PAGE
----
A new multilingual website has been launched by the government with the aim of assuaging concerns about Fukushima Prefecture, the area most affected by the 2011 nuclear accident, the world’s worst since the 1986 Chernobyl disaster.
The Fukushima Updates website, available in Japanese, English, Chinese and Korean, offers information about the region’s radiation levels and food safety standards in a bid to reassure people amid lingering concerns about the prefecture being unsafe.
The website was established in early March by the Reconstruction Agency, which oversees recovery from the devastating earthquake and tsunami that triggered the crisis at the Fukushima No.1 nuclear plant.
“Ten years have passed since the Great East Japan Earthquake. In ongoing efforts to eliminate negative reputation impact, we feel it is important to encourage people to know about Fukushima, eat foods from Fukushima, and come to Fukushima,” the website says.
It includes answers to frequently asked questions, infographics as well as cartoons. The content reflects surveys on Fukushima conducted in several countries prior to the launch that showed most people wanted to learn about food safety and the environment.
The 23 most commonly asked questions include “Can people live in Fukushima?” and “How high are the radiation doses in Fukushima Prefecture?”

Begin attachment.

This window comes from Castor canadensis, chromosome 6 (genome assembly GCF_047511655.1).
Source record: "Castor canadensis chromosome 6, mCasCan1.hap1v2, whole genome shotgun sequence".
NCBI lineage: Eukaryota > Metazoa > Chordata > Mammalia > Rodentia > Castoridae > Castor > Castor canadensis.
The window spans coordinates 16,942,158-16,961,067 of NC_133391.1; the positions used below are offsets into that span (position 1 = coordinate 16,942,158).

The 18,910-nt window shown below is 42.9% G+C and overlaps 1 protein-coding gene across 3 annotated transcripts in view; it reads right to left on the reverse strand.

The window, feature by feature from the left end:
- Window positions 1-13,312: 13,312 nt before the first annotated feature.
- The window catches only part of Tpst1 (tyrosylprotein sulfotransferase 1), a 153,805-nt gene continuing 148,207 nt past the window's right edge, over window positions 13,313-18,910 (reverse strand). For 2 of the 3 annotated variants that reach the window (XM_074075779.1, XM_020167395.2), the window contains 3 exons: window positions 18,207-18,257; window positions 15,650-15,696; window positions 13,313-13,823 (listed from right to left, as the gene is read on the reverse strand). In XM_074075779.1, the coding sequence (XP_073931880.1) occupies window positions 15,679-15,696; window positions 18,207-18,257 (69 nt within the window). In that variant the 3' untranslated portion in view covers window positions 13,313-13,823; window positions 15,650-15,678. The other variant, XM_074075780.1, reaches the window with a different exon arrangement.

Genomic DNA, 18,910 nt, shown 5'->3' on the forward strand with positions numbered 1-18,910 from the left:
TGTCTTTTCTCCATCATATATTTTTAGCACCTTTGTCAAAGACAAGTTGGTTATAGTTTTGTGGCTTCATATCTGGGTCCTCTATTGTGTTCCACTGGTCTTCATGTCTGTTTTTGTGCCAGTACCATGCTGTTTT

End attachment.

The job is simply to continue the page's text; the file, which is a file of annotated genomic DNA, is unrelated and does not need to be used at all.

The site says “normal life is possible” in most of Fukushima, which has a population of 1.82 million, except for 2.4% of the prefecture where evacuation orders are still in place due to the nuclear disaster.
It also says radiation levels in the main cities of Fukushima Prefecture are “no different from those in Tokyo and other major cities around the world,” although they are relatively high in no-go zones.
The safety of local food and fish caught off shore is also emphasized and viewers can compare Japan’s safety standards with those of the European Union and the United States and learn about the recent results of radiation inspections.
It also says the International Atomic Energy Agency and the Food and Agriculture Organization have assessed Japan’s monitoring methods as “appropriate.”
“People overseas have a strong impression of the immediate aftereffects of the Fukushima nuclear accident, and there is a gap with the present reality,” an official of the Reconstruction Agency said.
Fifteen countries and regions, including China, South Korea and the United States, still impose import restriction on food from Fukushima Prefecture, although that number is well below the 54 that originally did.
The website also explains about the difference in damage caused by the Fukushima nuclear accident and the Chernobyl disaster, saying the amount of radioactive substances released into the atmosphere was far less in the Japanese crisis, and there has been no impact on people’s health due to radiation exposure.
Both accidents are ranked the highest 7 on an international scale of nuclear crisis severity level — the only two with that classification to date.
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